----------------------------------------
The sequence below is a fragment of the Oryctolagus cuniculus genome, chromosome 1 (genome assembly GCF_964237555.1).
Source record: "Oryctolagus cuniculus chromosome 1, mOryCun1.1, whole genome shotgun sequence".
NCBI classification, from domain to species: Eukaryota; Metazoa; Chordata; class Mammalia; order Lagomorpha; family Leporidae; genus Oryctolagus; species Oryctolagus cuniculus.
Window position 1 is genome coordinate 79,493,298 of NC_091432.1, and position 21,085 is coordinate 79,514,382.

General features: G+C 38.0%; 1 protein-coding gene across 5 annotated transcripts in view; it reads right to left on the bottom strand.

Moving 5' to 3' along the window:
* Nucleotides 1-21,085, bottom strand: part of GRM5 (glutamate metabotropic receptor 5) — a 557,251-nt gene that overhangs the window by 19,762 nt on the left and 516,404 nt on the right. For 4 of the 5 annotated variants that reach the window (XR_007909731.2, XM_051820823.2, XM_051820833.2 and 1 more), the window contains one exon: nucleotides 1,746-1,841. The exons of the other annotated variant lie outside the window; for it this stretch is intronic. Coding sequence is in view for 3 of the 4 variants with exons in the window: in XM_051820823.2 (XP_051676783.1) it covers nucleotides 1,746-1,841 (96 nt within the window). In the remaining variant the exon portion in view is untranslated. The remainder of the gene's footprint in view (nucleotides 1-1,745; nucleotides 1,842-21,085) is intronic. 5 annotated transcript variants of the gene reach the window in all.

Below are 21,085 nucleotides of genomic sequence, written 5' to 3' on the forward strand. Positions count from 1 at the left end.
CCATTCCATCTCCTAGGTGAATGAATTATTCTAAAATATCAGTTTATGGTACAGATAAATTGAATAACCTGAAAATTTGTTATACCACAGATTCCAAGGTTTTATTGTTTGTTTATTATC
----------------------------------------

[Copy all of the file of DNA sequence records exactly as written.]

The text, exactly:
The sequence below is a fragment of the Oryctolagus cuniculus genome, chromosome 1 (genome assembly GCF_964237555.1).
Source record: "Oryctolagus cuniculus chromosome 1, mOryCun1.1, whole genome shotgun sequence".
NCBI classification, from domain to species: Eukaryota; Metazoa; Chordata; class Mammalia; order Lagomorpha; family Leporidae; genus Oryctolagus; species Oryctolagus cuniculus.
Window position 1 is genome coordinate 79,493,298 of NC_091432.1, and position 21,085 is coordinate 79,514,382.

General features: G+C 38.0%; 1 protein-coding gene across 5 annotated transcripts in view; it reads right to left on the bottom strand.

Moving 5' to 3' along the window:
* Nucleotides 1-21,085, bottom strand: part of GRM5 (glutamate metabotropic receptor 5) — a 557,251-nt gene that overhangs the window by 19,762 nt on the left and 516,404 nt on the right. For 4 of the 5 annotated variants that reach the window (XR_007909731.2, XM_051820823.2, XM_051820833.2 and 1 more), the window contains one exon: nucleotides 1,746-1,841. The exons of the other annotated variant lie outside the window; for it this stretch is intronic. Coding sequence is in view for 3 of the 4 variants with exons in the window: in XM_051820823.2 (XP_051676783.1) it covers nucleotides 1,746-1,841 (96 nt within the window). In the remaining variant the exon portion in view is untranslated. The remainder of the gene's footprint in view (nucleotides 1-1,745; nucleotides 1,842-21,085) is intronic. 5 annotated transcript variants of the gene reach the window in all.

Below are 21,085 nucleotides of genomic sequence, written 5' to 3' on the forward strand. Positions count from 1 at the left end.
CCATTCCATCTCCTAGGTGAATGAATTATTCTAAAATATCAGTTTATGGTACAGATAAATTGAATAACCTGAAAATTTGTTATACCACAGATTCCAAGGTTTTATTGTTTGTTTATTATC